Hello, I'm Matthew Johnson: a digital product designer, iOS developer and lover of music.

Hello, I'm Matthew Johnson: a digital product designer, iOS developer and lover of music.  I also enjoy yoga, swimming, and occasionally running.  Anandabits is my professional identity.  The word ananda means bliss in many eastern languages.  I believe well designed digital products can and should produce a feeling of joyfulness in the user.  Joy creates happy users and happy users create successful businesses.


The cnet interview that was published following Apple's Mac event yesterday quotes Jony Ive as saying Apple decided against touchscreens for the Mac “many, many” years ago.  I hope this is just Jobsian rhetoric and not a sign of true stubornness.  It completely misses the big picture: In 2016 I do not want to charge, carry, and maintain two devices just because there are two important interaction models, each of which is better suited to some tasks and circumstnaces than the other.  

The situation on the patent front is becoming increasingly uncomfortable for Google, Samsung, and the Android ecosystem at large. More and more strategic Apple patents are confirmed by the patent office and the appeals court, and it appears inevitable that Android device makers pay Apple royalties and agree to "anti-cloning" provisions of the kind HTC accepted. For some time the Android camp thought that standard-essential patents were the answer, but it turns out that they are not. Patent enforcement takes time, especially in the U.S., but Apple has already made enormous headway, particularly in recent months. Let there be no doubt: Apple is on the winning track against Samsung and Google (at least in the U.S.).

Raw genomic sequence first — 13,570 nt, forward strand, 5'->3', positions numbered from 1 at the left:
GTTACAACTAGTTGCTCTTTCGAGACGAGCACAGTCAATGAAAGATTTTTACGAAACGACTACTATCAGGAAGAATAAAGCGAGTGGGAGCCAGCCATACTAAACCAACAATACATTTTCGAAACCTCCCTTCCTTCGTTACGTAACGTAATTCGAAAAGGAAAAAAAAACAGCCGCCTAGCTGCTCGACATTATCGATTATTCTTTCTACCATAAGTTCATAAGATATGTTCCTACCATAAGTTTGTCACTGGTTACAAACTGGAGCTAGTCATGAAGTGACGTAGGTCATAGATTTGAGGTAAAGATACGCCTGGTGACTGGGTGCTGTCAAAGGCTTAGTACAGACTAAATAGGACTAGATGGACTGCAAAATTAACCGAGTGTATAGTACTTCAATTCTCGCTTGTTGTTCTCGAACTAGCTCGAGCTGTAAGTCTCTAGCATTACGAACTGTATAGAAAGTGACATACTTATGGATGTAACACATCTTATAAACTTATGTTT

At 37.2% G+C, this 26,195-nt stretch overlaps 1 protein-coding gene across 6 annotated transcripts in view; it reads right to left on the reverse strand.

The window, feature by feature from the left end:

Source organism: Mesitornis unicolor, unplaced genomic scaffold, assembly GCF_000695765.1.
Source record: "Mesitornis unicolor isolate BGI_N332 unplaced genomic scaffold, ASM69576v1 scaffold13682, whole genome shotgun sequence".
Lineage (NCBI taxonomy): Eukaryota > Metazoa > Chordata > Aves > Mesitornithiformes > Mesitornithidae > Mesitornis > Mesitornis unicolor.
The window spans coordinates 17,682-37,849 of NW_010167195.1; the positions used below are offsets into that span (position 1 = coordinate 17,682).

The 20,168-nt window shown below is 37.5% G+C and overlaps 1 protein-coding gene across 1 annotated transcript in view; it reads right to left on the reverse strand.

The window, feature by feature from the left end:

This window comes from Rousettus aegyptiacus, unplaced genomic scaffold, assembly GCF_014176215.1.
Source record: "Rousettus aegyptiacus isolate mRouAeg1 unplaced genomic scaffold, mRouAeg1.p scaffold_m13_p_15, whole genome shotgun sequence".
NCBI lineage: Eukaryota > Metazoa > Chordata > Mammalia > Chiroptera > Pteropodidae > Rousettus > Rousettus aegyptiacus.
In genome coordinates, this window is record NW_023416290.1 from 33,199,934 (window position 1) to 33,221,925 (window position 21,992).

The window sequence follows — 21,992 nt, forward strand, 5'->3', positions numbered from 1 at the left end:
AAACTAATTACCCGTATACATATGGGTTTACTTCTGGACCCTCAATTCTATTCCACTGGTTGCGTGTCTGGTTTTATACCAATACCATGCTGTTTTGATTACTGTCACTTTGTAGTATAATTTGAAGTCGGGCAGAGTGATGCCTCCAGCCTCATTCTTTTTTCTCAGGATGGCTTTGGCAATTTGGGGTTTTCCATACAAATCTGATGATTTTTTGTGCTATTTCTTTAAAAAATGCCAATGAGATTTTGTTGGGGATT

I recently fixed a rather pernicious and pervasive crashing bug in an app I’ve been contributing to.  The bug appears to have resulted from a misunderstanding of some relatively subtle behavior in Objective-C.  This post explores the problem as well as a solution.


Mercury News has published a series of photos of a model of Apple’s new campus.  It looks beautiful.


 John Gruber has written a really good takedown of some common bear cases against Apple

Apple bear argument 1: Superior design doesn’t matter in the long run, the mobile market will be commoditized by “good enough” competitors.
Apple bear argument 2: Quality matters but iOS devices have already lost their edge, and are no longer superior to competing devices from Samsung, Google, or Amazon. iOS devices just cost more.
Apple bear argument 3: Design doesn’t matter, app developers and peripheral makers will flock to Android simply because of raw market share, even if that market share is almost entirely at the low end of the market.
Whats interesting is that arguments 1 and 3 are both refuted by the position the Mac holds in the mature PC industry.

It is a really great piece as his usually are.  I do disagree with one bit however:

Put another way, this third strain of Apple bear subscribes to the theory that iOS is the new Mac, Android is the new Windows, and Apple is about to see the 1990s all over again.
I agree with Blodget in one regard: the Mac, and its decades-long competition against Windows and the commodity PC industry, serves as a useful example. But I disagree what the Mac proves.

I do not believe the history of the PC is a very useful example to use in looking for insight into the dynamics of how the mobile market will play out.  The post “Platform Wars: Why This Time Is Different” from a couple weeks ago outlines my perspective on this in some detail.  Interestingly, Gruber does appear to agree that one of the fundamental differences between then and now:

modern computers — PCs, phones, tablets, all of them — are effectively just clients on one universal platform: the Internet. In the ’90s, as the Mac and Apple waned, *compatibility* meant connecting to Exchange servers, and reading and writing Microsoft Word, Excel, and PowerPoint files. Today, compatibility is a rarely uttered word. Twitter, Facebook, email, and at a lower level, HTTP are available to all platforms.

What I find most interesting, however, is that Gruber is able to make a compelling case that even if the PC industry is a useful example, it does not necessarily imply anything bad for Apple.